I'm not as pleased with the results as I thought I would be, but I've got another page to play with, and I learned a lot from this one.
The Lunar Blue gives the impression of great texture. All those wrinkles are an illusion, though. I covered the entire page, then dropped color wet-into-wet here and there. And then I spattered. I like the look of the spatter, but wishes I hadn't done it once I got started.
This elephant, and the one in the lower left corner, popped out at me right off. I saw the other two as I was tangling. So there was no doubt in my mind that this was going to be an elephant-themed page, lol.
So what problems did I encounter? You can probably see it in the photo above. If you use enough pigment, and apply it after the page is already saturated with color, Lunar Blue becomes quite a dark gray. That means it fights for dominance over the black ink pen that I used (Ohto Graphic Liners in varying sizes). The page is just too busy.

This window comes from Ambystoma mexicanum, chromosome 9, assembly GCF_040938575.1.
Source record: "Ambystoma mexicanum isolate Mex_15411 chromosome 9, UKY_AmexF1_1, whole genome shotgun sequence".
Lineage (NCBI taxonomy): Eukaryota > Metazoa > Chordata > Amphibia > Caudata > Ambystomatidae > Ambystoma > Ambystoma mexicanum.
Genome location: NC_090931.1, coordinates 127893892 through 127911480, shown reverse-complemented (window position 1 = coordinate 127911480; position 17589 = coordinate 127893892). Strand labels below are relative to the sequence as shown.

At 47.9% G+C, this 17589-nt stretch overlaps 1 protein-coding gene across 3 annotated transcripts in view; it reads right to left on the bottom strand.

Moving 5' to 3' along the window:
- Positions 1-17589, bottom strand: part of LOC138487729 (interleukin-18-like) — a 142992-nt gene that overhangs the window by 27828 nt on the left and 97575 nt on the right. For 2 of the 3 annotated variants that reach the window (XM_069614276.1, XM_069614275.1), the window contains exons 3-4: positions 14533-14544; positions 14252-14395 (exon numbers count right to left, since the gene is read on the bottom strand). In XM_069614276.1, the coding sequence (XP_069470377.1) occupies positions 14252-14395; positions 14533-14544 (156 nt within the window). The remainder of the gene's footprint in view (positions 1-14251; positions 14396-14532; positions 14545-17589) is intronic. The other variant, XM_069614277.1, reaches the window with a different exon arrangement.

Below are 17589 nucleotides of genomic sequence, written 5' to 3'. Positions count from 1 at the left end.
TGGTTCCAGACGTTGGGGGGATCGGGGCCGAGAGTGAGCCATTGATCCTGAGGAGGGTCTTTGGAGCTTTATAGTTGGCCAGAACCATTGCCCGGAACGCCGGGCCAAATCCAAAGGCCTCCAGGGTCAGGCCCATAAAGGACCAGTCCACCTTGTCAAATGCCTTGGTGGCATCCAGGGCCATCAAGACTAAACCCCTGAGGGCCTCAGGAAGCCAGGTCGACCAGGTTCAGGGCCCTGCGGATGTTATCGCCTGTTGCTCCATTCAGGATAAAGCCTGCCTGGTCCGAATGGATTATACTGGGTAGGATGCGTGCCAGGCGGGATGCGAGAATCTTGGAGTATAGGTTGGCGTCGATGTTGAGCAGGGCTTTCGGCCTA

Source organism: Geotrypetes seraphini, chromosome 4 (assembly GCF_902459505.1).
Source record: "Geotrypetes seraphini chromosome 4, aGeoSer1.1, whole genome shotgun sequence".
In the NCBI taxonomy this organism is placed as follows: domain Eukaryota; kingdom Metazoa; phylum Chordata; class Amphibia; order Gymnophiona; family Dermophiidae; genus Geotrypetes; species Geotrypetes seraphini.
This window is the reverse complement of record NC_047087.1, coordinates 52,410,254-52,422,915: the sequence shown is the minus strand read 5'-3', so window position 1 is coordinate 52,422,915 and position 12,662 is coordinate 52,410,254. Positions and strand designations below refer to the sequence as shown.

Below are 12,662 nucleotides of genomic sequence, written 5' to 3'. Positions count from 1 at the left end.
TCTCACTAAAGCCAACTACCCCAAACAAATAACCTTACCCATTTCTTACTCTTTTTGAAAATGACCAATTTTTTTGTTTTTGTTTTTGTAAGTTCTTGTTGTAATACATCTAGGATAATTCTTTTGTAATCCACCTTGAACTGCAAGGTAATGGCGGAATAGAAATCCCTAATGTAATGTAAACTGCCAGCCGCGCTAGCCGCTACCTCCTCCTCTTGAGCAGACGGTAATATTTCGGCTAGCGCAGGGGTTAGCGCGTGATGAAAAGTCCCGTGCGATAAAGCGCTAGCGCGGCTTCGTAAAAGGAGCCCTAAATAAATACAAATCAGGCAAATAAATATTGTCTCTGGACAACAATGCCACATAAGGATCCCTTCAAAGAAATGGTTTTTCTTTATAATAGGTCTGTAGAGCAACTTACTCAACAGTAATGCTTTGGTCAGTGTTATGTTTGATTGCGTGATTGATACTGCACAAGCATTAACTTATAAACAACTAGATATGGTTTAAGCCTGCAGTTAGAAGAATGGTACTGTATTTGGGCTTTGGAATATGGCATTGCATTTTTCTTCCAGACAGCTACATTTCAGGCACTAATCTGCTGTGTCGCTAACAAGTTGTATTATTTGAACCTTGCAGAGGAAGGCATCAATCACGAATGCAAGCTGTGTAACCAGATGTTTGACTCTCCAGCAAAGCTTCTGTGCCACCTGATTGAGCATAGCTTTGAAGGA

I tried to overcome this by going very heavy with the ink, knowing it probably wouldn't work, but hoping for a pleasant surprise. I shouldn't do that, lol.
Once I finished tangling, I used a Sakura Moonlight Fluorescent Pink Gelly Roll pen to get more of a value range and help the tangles stand out. But that elephant still didn't work.
Reluctantly, I glazed him with a light wash of Zinc White. That helped him stand out, but ugly? Oh yeah. I lifted away a little of the glaze, but saw that it was just getting uglier, and decided to let it go, lessons learned.
I know to keep my Lunar Blue lighter if I want to add black ink line work. Definitely no splatter. The other page is lighter than this one, but still too dark for black ink. The pink gel pen showed up much better, but based on my watercolor painting on Monday I think a full of transparent colors is a better choice. I probably won't get that done until the weekend, but hopefully I'll have more adventures with Lunar Blue to share with you next week.